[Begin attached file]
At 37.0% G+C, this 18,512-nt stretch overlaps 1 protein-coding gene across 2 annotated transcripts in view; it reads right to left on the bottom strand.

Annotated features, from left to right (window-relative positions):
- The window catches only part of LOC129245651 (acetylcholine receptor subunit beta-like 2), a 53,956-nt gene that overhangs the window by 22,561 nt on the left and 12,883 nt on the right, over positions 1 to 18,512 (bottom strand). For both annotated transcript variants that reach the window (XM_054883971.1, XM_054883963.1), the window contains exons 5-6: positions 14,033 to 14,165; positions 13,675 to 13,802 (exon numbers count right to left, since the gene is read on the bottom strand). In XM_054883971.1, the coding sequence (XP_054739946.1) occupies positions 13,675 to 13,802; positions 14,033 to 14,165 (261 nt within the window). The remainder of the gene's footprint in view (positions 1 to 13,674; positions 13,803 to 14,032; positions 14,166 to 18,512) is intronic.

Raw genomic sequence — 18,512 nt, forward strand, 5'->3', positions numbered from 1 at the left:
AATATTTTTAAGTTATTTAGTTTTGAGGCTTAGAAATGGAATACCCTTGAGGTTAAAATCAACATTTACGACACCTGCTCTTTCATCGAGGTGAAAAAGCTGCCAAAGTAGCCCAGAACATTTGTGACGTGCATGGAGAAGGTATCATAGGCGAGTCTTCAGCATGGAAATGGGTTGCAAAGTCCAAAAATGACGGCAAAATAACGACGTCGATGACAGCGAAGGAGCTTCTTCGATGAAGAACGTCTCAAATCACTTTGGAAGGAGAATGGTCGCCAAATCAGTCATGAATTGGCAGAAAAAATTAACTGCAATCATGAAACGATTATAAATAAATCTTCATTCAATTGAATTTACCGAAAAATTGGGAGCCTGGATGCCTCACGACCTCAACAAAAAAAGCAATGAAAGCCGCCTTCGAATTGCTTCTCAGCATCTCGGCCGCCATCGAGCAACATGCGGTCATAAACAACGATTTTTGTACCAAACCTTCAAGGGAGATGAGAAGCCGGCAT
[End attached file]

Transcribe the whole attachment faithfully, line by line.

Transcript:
At 37.0% G+C, this 18,512-nt stretch overlaps 1 protein-coding gene across 2 annotated transcripts in view; it reads right to left on the bottom strand.

Annotated features, from left to right (window-relative positions):
- The window catches only part of LOC129245651 (acetylcholine receptor subunit beta-like 2), a 53,956-nt gene that overhangs the window by 22,561 nt on the left and 12,883 nt on the right, over positions 1 to 18,512 (bottom strand). For both annotated transcript variants that reach the window (XM_054883971.1, XM_054883963.1), the window contains exons 5-6: positions 14,033 to 14,165; positions 13,675 to 13,802 (exon numbers count right to left, since the gene is read on the bottom strand). In XM_054883971.1, the coding sequence (XP_054739946.1) occupies positions 13,675 to 13,802; positions 14,033 to 14,165 (261 nt within the window). The remainder of the gene's footprint in view (positions 1 to 13,674; positions 13,803 to 14,032; positions 14,166 to 18,512) is intronic.

Raw genomic sequence — 18,512 nt, forward strand, 5'->3', positions numbered from 1 at the left:
AATATTTTTAAGTTATTTAGTTTTGAGGCTTAGAAATGGAATACCCTTGAGGTTAAAATCAACATTTACGACACCTGCTCTTTCATCGAGGTGAAAAAGCTGCCAAAGTAGCCCAGAACATTTGTGACGTGCATGGAGAAGGTATCATAGGCGAGTCTTCAGCATGGAAATGGGTTGCAAAGTCCAAAAATGACGGCAAAATAACGACGTCGATGACAGCGAAGGAGCTTCTTCGATGAAGAACGTCTCAAATCACTTTGGAAGGAGAATGGTCGCCAAATCAGTCATGAATTGGCAGAAAAAATTAACTGCAATCATGAAACGATTATAAATAAATCTTCATTCAATTGAATTTACCGAAAAATTGGGAGCCTGGATGCCTCACGACCTCAACAAAAAAAGCAATGAAAGCCGCCTTCGAATTGCTTCTCAGCATCTCGGCCGCCATCGAGCAACATGCGGTCATAAACAACGATTTTTGTACCAAACCTTCAAGGGAGATGAGAAGCCGGCAT